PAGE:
TUCSON, Ariz. - A modern crime fighting tool helped law enforcement track down a man in the Tucson area who the FBI's been looking for for almost 20 years.
In this case detectives from the Arizona Department of Transportation made the arrest because a picture on a driver's license was a key clue.
“The picture on your license does more than just unlock your ability to drive. It is a powerful key to your identity; and did you know that ADOT has computers and human detectives sifting through all those pictures looking for criminals?"
The FBI says Sandro Tentory was a gang member with a history of weapons violations, drug dealing, and violence.
There's been a Chicago arrest warrant on him for almost 20 years.
But a system at the Arizona Department of Transportation just tracked him down in Sahuarita.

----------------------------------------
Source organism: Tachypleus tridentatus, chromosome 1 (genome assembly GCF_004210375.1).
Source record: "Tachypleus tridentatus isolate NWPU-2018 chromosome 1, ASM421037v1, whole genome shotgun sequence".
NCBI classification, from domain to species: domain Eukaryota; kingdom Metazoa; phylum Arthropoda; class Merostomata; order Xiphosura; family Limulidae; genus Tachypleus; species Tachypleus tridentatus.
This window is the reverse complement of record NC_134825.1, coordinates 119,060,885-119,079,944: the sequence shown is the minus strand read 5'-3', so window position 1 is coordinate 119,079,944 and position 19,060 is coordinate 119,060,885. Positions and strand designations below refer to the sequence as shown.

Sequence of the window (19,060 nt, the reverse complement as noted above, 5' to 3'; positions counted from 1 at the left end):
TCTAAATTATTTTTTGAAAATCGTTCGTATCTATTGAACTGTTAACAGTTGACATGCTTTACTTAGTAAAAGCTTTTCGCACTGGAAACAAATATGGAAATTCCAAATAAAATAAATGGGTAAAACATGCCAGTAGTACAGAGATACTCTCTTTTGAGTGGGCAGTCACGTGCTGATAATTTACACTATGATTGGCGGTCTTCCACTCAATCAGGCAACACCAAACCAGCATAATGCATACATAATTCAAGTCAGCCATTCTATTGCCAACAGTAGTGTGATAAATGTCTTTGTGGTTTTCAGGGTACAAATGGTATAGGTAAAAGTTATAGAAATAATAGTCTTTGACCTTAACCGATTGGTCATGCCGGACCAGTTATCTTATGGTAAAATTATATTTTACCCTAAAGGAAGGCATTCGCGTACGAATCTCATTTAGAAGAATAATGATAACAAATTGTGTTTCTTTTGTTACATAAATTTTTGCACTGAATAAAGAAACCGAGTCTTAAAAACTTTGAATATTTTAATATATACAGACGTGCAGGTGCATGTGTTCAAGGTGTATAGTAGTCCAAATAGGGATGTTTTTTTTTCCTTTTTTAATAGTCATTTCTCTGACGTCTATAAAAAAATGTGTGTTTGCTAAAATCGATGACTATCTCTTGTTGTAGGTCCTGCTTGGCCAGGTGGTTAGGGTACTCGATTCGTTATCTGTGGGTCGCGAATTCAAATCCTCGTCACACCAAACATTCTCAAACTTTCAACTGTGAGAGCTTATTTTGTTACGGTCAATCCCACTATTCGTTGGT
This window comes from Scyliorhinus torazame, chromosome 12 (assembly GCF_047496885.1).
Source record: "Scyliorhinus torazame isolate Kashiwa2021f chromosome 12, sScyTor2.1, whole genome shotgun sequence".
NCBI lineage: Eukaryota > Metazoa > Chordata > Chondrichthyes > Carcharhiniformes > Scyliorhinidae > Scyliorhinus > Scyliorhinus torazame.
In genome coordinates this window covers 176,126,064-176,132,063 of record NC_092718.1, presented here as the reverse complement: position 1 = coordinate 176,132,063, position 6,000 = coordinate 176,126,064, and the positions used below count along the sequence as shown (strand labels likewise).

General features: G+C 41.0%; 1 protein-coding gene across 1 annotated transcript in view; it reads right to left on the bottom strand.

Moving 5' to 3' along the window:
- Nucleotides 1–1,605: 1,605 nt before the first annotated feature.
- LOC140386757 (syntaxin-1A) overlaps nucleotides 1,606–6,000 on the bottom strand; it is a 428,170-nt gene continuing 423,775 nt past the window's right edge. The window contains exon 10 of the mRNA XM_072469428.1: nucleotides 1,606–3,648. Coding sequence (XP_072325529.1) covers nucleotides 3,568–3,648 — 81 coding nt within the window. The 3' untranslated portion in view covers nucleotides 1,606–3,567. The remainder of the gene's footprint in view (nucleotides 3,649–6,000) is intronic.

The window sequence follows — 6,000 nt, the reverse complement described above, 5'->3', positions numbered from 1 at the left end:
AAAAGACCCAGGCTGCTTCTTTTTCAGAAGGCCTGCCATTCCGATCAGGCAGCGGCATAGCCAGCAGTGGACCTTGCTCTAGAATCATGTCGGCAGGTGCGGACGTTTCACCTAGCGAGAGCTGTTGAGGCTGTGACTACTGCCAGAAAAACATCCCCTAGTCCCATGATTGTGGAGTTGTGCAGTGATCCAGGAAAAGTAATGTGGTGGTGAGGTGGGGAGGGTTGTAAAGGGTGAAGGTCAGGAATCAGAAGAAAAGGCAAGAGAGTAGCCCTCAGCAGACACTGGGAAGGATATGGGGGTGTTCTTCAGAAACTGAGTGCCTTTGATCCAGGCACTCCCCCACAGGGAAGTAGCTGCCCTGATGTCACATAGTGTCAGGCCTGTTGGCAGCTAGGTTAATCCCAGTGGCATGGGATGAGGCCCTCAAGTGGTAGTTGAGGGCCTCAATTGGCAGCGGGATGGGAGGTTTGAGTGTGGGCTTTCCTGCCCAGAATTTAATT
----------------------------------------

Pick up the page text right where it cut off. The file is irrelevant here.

The system uses facial recognition to compare ID photos. ADOT says it found Tentory's face on several fake Arizona IDs.
The system can make a match even if one picture has facial hair and the other doesn't, or if many years separate one picture from the other. ADOT detectives make the final call on whether pictures do match.
Ryan Harding of ADOT says the facial recognition helps keep criminals from using, and abusing your identity.
"They'll maintain these IDs and they will apply for loans or credit cards or other things using these fraudulent IDs."
But having your face in a government database base makes some people uncomfortable. ADOT does talk about how the system helps catch criminals, but citizens like Ron Redmon says he'd like ADOT to make it more clear computers and detectives may be scanning your license photo.
He says, "In that sense I'm negative about it. On the other hand I'm all for law enforcement being able to use whatever tools are available to catch criminals."
Some people are surprised to learn ADOT has its own detectives. Besides fighting identity theft, they investigate fraudulent vehicle registrations and help other law enforcement with crime like car theft.